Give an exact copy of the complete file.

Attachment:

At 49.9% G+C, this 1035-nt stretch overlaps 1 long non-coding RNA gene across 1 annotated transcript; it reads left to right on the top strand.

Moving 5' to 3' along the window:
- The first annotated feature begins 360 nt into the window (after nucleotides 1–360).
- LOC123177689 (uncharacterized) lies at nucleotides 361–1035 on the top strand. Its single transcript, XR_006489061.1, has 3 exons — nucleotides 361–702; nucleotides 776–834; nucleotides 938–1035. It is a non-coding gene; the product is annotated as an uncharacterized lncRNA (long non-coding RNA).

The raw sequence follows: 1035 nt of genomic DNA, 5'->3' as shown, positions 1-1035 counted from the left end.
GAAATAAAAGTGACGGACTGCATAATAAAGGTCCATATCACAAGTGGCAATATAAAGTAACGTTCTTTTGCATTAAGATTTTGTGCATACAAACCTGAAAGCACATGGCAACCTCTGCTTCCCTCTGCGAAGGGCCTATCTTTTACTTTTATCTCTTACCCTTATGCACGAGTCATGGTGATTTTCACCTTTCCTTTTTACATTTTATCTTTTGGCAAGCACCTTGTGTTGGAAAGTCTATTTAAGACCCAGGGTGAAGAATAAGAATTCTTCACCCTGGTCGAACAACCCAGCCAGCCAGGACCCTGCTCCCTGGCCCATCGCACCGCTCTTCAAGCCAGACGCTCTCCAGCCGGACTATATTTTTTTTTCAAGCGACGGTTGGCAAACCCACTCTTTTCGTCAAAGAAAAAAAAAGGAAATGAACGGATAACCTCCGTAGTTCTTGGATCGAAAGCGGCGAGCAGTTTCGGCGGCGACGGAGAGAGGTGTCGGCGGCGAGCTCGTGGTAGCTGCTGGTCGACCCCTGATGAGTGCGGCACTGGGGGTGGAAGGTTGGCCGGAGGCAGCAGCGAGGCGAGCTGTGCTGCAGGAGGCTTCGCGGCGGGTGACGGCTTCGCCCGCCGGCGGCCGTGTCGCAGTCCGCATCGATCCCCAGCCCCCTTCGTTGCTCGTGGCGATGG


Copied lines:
At 49.9% G+C, this 1035-nt stretch overlaps 1 long non-coding RNA gene across 1 annotated transcript; it reads left to right on the top strand.

Moving 5' to 3' along the window:
- The first annotated feature begins 360 nt into the window (after nucleotides 1–360).
- LOC123177689 (uncharacterized) lies at nucleotides 361–1035 on the top strand. Its single transcript, XR_006489061.1, has 3 exons — nucleotides 361–702; nucleotides 776–834; nucleotides 938–1035. It is a non-coding gene; the product is annotated as an uncharacterized lncRNA (long non-coding RNA).

The raw sequence follows: 1035 nt of genomic DNA, 5'->3' as shown, positions 1-1035 counted from the left end.
GAAATAAAAGTGACGGACTGCATAATAAAGGTCCATATCACAAGTGGCAATATAAAGTAACGTTCTTTTGCATTAAGATTTTGTGCATACAAACCTGAAAGCACATGGCAACCTCTGCTTCCCTCTGCGAAGGGCCTATCTTTTACTTTTATCTCTTACCCTTATGCACGAGTCATGGTGATTTTCACCTTTCCTTTTTACATTTTATCTTTTGGCAAGCACCTTGTGTTGGAAAGTCTATTTAAGACCCAGGGTGAAGAATAAGAATTCTTCACCCTGGTCGAACAACCCAGCCAGCCAGGACCCTGCTCCCTGGCCCATCGCACCGCTCTTCAAGCCAGACGCTCTCCAGCCGGACTATATTTTTTTTTCAAGCGACGGTTGGCAAACCCACTCTTTTCGTCAAAGAAAAAAAAAGGAAATGAACGGATAACCTCCGTAGTTCTTGGATCGAAAGCGGCGAGCAGTTTCGGCGGCGACGGAGAGAGGTGTCGGCGGCGAGCTCGTGGTAGCTGCTGGTCGACCCCTGATGAGTGCGGCACTGGGGGTGGAAGGTTGGCCGGAGGCAGCAGCGAGGCGAGCTGTGCTGCAGGAGGCTTCGCGGCGGGTGACGGCTTCGCCCGCCGGCGGCCGTGTCGCAGTCCGCATCGATCCCCAGCCCCCTTCGTTGCTCGTGGCGATGG